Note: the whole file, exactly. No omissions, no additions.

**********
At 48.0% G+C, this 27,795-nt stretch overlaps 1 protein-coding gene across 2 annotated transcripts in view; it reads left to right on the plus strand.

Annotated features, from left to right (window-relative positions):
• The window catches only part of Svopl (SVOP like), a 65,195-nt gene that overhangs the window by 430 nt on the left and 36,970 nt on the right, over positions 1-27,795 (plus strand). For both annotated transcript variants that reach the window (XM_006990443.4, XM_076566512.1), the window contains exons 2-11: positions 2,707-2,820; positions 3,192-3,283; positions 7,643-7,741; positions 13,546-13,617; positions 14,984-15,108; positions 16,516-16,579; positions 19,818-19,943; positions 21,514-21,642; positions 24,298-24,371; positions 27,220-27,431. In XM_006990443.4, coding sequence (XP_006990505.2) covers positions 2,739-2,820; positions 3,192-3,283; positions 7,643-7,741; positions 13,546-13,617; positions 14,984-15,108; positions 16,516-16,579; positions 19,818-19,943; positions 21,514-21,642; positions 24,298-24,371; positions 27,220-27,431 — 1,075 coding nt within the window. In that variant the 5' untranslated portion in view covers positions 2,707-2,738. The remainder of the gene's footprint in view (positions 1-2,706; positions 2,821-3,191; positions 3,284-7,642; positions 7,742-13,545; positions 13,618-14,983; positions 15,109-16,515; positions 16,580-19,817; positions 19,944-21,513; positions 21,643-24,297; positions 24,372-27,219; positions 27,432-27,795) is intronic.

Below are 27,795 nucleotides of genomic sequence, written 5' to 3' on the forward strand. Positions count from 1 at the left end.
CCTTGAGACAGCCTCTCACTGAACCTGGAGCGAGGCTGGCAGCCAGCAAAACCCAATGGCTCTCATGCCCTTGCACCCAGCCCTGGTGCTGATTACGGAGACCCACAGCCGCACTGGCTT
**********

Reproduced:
At 48.0% G+C, this 27,795-nt stretch overlaps 1 protein-coding gene across 2 annotated transcripts in view; it reads left to right on the plus strand.

Annotated features, from left to right (window-relative positions):
• The window catches only part of Svopl (SVOP like), a 65,195-nt gene that overhangs the window by 430 nt on the left and 36,970 nt on the right, over positions 1-27,795 (plus strand). For both annotated transcript variants that reach the window (XM_006990443.4, XM_076566512.1), the window contains exons 2-11: positions 2,707-2,820; positions 3,192-3,283; positions 7,643-7,741; positions 13,546-13,617; positions 14,984-15,108; positions 16,516-16,579; positions 19,818-19,943; positions 21,514-21,642; positions 24,298-24,371; positions 27,220-27,431. In XM_006990443.4, coding sequence (XP_006990505.2) covers positions 2,739-2,820; positions 3,192-3,283; positions 7,643-7,741; positions 13,546-13,617; positions 14,984-15,108; positions 16,516-16,579; positions 19,818-19,943; positions 21,514-21,642; positions 24,298-24,371; positions 27,220-27,431 — 1,075 coding nt within the window. In that variant the 5' untranslated portion in view covers positions 2,707-2,738. The remainder of the gene's footprint in view (positions 1-2,706; positions 2,821-3,191; positions 3,284-7,642; positions 7,742-13,545; positions 13,618-14,983; positions 15,109-16,515; positions 16,580-19,817; positions 19,944-21,513; positions 21,643-24,297; positions 24,372-27,219; positions 27,432-27,795) is intronic.

Below are 27,795 nucleotides of genomic sequence, written 5' to 3' on the forward strand. Positions count from 1 at the left end.
CCTTGAGACAGCCTCTCACTGAACCTGGAGCGAGGCTGGCAGCCAGCAAAACCCAATGGCTCTCATGCCCTTGCACCCAGCCCTGGTGCTGATTACGGAGACCCACAGCCGCACTGGCTT